This is some serious cash for political campaigns competing in a visible and competitive contest. In case you missed the news in the last few weeks, a good chunk of these funds were used to purchase and air advertisements across Pennsylvania. The Pennsylvania primary election is in May and with four competitors seeking the party nomination, the most realistic outcome may be a close win by plurality of votes. Airing advertisements early on in a race is an effective way to control character definition and promote name recognition. Tom Wolf’s campaign is a good example of this strategy: he has enjoyed a considerable lead propelled in part by an early television advertisement campaign. A recent poll indicated most voters who viewed a TV ad watched one of his.

In addition, the Democrats faced off at two debates last week. All four Democrats attended a debate to discuss education, while only three appeared at a general debate. In the education debate, the four candidates criticized Governor Tom Corbett’s education policies and advanced their own policy stances. In the general debate at the Harrisburg Campus of the Widener School of Law, Congresswoman Allyson Schwartz went on the offensive against her primary opponent Tom Wolf. She wanted him to speak about the details of the $4 million loan he took out to fund his gubernatorial campaign, which subsequently funded his early advertisement campaign. He released the details of the loan after the debate.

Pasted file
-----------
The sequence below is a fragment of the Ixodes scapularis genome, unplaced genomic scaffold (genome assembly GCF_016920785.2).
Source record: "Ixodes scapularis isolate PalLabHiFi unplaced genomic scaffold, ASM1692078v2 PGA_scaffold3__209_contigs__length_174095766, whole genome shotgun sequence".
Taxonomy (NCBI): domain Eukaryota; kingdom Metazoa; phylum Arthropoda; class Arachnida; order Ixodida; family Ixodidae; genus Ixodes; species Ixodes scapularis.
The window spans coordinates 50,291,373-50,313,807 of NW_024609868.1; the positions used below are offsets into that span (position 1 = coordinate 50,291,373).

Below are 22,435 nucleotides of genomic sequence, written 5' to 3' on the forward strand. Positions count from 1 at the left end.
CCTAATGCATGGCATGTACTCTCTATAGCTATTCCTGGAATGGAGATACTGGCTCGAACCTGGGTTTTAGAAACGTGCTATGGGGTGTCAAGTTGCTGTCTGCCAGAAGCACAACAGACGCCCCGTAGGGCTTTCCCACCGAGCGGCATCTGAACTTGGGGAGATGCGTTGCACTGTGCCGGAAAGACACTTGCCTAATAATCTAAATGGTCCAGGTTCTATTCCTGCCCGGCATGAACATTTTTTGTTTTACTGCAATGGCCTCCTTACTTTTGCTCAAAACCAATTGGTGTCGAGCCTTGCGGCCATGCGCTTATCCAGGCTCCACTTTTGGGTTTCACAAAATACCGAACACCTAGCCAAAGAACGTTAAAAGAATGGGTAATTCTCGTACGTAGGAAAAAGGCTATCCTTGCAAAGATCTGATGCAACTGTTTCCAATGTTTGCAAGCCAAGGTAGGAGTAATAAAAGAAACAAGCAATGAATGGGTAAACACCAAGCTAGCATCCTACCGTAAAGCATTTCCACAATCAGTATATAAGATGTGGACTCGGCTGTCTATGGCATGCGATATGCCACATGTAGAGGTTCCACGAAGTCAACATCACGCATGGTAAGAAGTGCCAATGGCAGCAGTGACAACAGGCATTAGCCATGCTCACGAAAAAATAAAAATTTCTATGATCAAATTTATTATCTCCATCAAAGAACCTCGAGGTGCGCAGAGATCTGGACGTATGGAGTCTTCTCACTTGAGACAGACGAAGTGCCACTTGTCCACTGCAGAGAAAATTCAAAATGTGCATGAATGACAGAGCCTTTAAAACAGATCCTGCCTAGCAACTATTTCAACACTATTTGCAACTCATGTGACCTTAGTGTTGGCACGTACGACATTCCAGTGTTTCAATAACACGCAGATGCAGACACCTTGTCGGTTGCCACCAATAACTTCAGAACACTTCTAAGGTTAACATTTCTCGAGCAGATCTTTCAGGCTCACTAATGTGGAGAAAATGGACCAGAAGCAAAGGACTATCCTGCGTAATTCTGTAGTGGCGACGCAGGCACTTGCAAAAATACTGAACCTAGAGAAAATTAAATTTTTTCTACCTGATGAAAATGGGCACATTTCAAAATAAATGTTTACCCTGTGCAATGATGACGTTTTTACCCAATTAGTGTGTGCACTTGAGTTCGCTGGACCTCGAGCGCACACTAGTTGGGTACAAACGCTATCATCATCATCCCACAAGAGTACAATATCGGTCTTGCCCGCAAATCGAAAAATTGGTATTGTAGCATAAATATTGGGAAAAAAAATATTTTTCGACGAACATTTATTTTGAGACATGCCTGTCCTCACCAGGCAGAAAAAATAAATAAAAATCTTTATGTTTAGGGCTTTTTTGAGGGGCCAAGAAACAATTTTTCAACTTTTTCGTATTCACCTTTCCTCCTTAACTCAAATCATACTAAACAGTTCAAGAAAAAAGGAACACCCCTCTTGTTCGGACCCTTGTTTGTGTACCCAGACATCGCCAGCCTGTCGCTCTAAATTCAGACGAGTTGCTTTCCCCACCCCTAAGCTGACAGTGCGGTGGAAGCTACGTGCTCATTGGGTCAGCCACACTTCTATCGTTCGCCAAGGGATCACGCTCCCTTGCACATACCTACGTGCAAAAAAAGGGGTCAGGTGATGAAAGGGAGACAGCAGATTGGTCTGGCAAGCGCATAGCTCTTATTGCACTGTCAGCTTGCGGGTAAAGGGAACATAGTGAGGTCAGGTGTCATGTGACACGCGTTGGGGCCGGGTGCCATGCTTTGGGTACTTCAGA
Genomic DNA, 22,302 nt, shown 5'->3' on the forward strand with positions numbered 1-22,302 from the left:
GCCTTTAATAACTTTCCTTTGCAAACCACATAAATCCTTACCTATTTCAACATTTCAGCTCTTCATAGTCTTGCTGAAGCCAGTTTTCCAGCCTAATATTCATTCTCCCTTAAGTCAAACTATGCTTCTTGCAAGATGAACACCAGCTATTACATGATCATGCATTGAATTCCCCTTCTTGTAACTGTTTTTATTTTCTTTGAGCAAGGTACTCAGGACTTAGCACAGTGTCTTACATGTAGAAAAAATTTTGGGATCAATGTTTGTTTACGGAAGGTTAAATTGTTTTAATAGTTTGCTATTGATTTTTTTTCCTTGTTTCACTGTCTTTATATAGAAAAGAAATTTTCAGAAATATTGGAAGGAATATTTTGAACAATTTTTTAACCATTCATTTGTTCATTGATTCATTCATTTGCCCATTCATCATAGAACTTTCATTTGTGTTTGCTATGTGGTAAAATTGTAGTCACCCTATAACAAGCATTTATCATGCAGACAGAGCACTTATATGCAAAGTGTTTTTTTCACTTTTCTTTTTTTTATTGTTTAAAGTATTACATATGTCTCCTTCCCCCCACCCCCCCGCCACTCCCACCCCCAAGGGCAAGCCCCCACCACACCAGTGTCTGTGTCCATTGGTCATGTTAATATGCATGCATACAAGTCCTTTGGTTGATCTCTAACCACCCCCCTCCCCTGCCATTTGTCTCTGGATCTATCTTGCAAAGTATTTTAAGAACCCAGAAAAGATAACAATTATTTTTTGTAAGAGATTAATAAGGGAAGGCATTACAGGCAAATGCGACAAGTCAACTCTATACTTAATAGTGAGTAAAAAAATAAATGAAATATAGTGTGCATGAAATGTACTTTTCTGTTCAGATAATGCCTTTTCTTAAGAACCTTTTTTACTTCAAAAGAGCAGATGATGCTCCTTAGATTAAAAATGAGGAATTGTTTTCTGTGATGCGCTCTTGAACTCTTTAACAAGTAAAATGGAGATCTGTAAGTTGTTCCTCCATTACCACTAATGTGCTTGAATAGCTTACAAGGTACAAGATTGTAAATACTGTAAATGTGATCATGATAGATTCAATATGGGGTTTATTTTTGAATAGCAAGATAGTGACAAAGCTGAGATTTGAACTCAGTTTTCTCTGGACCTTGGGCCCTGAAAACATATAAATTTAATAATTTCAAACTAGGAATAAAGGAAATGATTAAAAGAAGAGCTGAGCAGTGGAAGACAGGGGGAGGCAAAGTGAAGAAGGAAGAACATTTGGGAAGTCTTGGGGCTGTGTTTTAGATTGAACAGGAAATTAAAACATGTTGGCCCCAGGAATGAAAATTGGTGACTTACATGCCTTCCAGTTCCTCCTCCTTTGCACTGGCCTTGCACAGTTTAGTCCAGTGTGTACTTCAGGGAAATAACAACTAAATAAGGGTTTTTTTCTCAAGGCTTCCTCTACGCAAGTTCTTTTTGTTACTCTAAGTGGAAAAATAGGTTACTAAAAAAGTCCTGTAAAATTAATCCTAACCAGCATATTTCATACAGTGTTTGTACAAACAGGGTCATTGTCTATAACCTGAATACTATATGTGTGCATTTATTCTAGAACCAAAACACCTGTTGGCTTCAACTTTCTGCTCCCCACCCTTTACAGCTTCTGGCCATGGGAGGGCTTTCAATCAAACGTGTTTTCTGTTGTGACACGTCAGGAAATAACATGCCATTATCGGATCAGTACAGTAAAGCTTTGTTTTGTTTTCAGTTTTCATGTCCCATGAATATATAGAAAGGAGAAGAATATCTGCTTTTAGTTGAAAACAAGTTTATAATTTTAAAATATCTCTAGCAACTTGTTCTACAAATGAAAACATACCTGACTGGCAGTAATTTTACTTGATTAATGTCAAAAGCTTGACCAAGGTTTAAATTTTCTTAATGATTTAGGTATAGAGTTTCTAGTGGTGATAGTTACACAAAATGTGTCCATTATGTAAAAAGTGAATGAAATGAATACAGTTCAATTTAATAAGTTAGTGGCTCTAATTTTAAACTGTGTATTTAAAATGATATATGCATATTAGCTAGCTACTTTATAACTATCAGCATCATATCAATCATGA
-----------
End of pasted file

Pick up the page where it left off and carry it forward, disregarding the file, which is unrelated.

2014 Governors News


Governor Robert Bentley (R):


Secretary of State Ken Bennett (R):

State Treasurer Doug Ducey (R):




Assemblyman Tim Donnelly (R):

Neel Kashkari (R):


Governor John Hickenlooper (D):

Greg Brophy (R):

Secretary of State Scott Gessler (R):

Steve House (R):

Tom Tancredo (R):


Governor Dan Malloy (D):

Republican Candidates:

Danbury Mayor Mark Boughton (R):

State Senate Minority Leader John McKinney (R):


Governor Rick Scott (R):



State Senator Jason Carter (D):

State Schools Superintendent John Barge (R):

Governor Nathan Deal (R):

David Pennington (R):


A.J. Balukoff (D):



Governor Pat Quinn (D):


State Senator Jack Hatch (D):

Governor Terry Branstad (R):

Tom Hoefling (R):


Governor Sam Brownback (R):


Governor Paul LePage (R):



Lieutenant Governor Anthony Brown (D):

Attorney General Doug Gansler (D):

Larry Hogan (R):



Joseph Avellone (D):

State Treasurer Steve Grossman (D):

Juliette Kayyem (D):

Charlie Baker (R):


Mark Schauer (D):

Governor Rick Snyder (R):


Governor Mark Dayton (D):

Scott Honour (R):

State Representative Kurt Zellers (R):


Chuck Hassebrook (D):

State Senator Tom Carlson (R):


Governor Brian Sandoval (R):

New Mexico

Attorney General Gary King (D):

Governor Susana Martinez (R):

New York


Governor Andrew Cuomo (D):

Westchester County Executive Rob Astorino (R):



Cuyahoga County Executive Ed FitzGerald (D):

Larry Ellis Ealy (D):

Governor John Kasich (R):


Governor Mary Fallin (R):


Governor John Kitzhaber (D):


Democratic Candidates:

State Treasurer Rob McCord (D):

Katie McGinty (D):

United States Representative Allyson Schwartz (D):

Tom Wolf (D):

Rhode Island


Democratic Candidates:

General Treasurer Gina Raimondo (D):

South Carolina


Tom Ervin (I):

State Senator Vincent Sheheen (D):

Governor Nikki Haley (R):



Attorney General Greg Abbott (R):

State Senator Wendy Davis (D):


Governor Peter Shumlin (D):


Governor Scott Walker (R):


Republican Candidates: